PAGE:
SJAFB demo team pilot earns spot in Space Camp hall of fame
By Kenneth Fine
Published in News on July 24, 2008 1:42 PM
Phil Smith had never been in an aircraft before.
So when he finally got the chance, the then-14-year-old let it all soak in.
Photo courtesy of 4th Fighter Wing Airman 1st Class Makenzie Lang
4th Fighter Wing F-15E Demonstration Team command pilot Capt. Phil Smith says a trip to Space Camp launched his career in the skies.
"Even on that big Delta airplane, I started thinking, 'This is cool," he said.
He was on his way from Tampa, Fla., to Huntsville, Ala. -- to the Space Academy at the U.S. Space & Rocket Center.
"That was the first real aviation thing I got involved with," Smith said.
A decade-and-a-half later, he still refers to that experience as "the spark that launched me into what I'm doing now."
And that plane ride is the first image that surfaces when people ask him why he became a fighter pilot.
But Smith is no ordinary Air Force captain. He is the 4th Fighter Wing F-15E Demonstration Team pilot.
So Friday, he took another flight to Huntsville.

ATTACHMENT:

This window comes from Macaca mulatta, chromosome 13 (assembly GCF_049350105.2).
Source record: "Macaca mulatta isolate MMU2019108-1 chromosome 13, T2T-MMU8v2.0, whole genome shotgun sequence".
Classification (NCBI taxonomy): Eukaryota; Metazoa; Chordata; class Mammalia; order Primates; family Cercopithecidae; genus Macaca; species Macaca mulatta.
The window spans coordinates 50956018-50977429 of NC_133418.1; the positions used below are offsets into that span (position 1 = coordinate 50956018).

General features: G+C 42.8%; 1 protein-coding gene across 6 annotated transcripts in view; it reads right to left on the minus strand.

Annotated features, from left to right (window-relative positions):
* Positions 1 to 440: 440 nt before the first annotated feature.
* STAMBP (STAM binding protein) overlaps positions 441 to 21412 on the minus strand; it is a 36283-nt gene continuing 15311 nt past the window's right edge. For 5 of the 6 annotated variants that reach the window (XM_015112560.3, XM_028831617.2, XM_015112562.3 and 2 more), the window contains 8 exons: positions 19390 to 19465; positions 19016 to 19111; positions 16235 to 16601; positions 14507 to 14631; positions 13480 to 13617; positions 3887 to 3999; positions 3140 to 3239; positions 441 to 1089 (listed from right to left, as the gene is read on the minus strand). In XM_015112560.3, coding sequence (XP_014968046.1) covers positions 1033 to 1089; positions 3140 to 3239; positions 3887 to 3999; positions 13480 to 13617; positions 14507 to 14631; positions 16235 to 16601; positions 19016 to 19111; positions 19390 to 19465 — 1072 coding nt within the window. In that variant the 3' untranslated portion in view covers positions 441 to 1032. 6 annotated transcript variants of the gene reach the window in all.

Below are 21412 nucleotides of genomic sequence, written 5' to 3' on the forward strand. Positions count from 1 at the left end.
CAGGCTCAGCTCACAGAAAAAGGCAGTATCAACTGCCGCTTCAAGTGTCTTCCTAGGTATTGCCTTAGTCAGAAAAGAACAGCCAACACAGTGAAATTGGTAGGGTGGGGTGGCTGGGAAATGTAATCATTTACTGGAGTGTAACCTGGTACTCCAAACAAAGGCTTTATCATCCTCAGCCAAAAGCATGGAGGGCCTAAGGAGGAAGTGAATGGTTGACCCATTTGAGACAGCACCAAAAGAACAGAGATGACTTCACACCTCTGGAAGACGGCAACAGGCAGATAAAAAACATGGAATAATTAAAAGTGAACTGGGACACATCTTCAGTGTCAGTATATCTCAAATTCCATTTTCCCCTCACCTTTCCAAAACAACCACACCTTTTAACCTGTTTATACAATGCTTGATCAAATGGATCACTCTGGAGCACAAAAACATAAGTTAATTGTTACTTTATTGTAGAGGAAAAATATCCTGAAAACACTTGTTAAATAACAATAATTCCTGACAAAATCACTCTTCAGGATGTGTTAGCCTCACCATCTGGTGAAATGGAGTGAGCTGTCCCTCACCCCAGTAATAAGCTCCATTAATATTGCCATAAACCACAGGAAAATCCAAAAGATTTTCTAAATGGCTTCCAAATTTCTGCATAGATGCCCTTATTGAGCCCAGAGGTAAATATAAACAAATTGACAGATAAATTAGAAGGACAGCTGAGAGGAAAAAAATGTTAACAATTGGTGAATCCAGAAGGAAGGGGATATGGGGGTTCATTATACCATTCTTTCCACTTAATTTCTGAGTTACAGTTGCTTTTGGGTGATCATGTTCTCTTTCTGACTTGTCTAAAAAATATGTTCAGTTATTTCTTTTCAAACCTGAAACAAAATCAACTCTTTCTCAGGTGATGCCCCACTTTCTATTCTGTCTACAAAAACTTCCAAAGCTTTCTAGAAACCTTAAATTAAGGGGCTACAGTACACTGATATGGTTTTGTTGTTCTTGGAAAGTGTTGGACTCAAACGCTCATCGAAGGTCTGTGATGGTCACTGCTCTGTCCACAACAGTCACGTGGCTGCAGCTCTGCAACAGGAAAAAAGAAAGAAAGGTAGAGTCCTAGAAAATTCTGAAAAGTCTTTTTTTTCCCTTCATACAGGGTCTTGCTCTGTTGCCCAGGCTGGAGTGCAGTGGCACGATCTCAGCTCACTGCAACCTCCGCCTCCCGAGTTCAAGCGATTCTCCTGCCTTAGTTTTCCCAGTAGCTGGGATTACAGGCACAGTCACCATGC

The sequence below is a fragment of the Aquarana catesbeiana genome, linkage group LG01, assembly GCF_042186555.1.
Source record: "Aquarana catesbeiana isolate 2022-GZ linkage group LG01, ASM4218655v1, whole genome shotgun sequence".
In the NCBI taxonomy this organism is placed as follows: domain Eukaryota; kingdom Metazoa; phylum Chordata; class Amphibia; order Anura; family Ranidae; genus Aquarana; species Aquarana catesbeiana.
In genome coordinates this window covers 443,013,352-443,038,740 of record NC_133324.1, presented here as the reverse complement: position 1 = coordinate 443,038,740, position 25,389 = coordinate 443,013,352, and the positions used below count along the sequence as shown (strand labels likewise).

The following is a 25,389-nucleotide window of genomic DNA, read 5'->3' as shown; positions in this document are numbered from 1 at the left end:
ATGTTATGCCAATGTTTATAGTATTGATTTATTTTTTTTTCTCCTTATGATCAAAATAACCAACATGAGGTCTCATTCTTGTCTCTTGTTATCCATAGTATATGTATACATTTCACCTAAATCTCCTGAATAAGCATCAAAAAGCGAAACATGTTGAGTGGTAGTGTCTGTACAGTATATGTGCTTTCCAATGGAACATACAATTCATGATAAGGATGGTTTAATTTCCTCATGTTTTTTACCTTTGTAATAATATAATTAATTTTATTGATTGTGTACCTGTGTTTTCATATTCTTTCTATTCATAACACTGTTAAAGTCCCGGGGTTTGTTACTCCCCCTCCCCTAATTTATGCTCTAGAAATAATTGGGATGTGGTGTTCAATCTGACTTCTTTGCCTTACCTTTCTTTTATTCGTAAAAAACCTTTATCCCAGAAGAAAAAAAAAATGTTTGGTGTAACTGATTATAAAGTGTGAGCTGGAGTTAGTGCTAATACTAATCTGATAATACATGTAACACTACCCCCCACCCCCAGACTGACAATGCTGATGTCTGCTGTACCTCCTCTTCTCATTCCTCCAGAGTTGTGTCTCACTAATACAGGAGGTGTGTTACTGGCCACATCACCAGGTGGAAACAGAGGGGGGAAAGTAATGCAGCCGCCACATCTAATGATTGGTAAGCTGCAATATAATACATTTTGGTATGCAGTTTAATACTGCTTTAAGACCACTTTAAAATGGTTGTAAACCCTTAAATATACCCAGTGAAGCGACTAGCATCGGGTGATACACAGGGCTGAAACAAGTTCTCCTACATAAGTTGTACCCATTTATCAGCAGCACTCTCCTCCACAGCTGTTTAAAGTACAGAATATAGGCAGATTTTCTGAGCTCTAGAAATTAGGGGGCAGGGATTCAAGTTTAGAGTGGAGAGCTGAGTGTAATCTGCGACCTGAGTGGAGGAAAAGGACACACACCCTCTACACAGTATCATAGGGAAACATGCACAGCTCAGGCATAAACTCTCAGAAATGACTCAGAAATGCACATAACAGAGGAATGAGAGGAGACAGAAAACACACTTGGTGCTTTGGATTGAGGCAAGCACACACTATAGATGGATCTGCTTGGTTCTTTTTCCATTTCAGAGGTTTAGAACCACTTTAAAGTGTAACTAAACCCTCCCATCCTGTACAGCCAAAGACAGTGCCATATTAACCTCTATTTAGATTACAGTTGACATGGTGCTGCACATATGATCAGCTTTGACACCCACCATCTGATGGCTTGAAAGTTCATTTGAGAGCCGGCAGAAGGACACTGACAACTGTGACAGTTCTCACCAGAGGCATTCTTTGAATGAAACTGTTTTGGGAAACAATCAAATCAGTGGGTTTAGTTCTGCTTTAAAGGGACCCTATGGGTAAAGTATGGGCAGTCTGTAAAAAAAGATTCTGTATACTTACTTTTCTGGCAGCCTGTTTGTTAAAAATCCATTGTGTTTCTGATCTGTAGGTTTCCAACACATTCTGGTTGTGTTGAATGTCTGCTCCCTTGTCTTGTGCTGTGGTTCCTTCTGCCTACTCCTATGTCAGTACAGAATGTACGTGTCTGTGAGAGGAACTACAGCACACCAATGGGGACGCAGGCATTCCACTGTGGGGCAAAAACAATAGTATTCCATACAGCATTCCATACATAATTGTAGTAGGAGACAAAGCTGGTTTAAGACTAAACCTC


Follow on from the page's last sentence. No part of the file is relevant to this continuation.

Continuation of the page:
Smith was inducted into the Space Camp Hall of Fame at an evening ceremony Saturday, an honor he characterized as both humbling and unexpected.
"I still can't believe it," he said.
But he admits he can't believe a lot of things.
Like the fact that he was accepted into the Air Force Academy.
Or that he made it through flight school and was assigned to fly the F-15E.
"I'm a confident person, but I'm also realistic," Smith said. "My parents were probably expecting to see me two weeks after I left for the Academy."
Clearly, they did not.
And instead, they watched as their son worked his way into a job he has never really considered work.
"There has not been one day where I have regretted what I have done. Sure, sometimes, you're on a long flight and you get bored, you just want to get land," Smith said. "But then, you look left, you look right. You realize you're flying an F-15E and you're like, 'I can't believe I get paid to do this.' It's like never having to work a day in your life because you always enjoy what you do."
So even though he can't understand why his picture now hangs inside the Space & Rocket Center's Space Camp Hall of Fame, he takes pride in the notion that a younger version of himself might see it there one day and dare to dream as big as he did.
"I'm proof that you can have a dream at a very young age and be lucky enough to see it through. You don't have to be the biggest kid. You don't have to be the smartest kid, You don't even have to go to Space Camp or Space Academy," Smith said. "Just have a dream, work hard for it and remember that good things can happen to good people."
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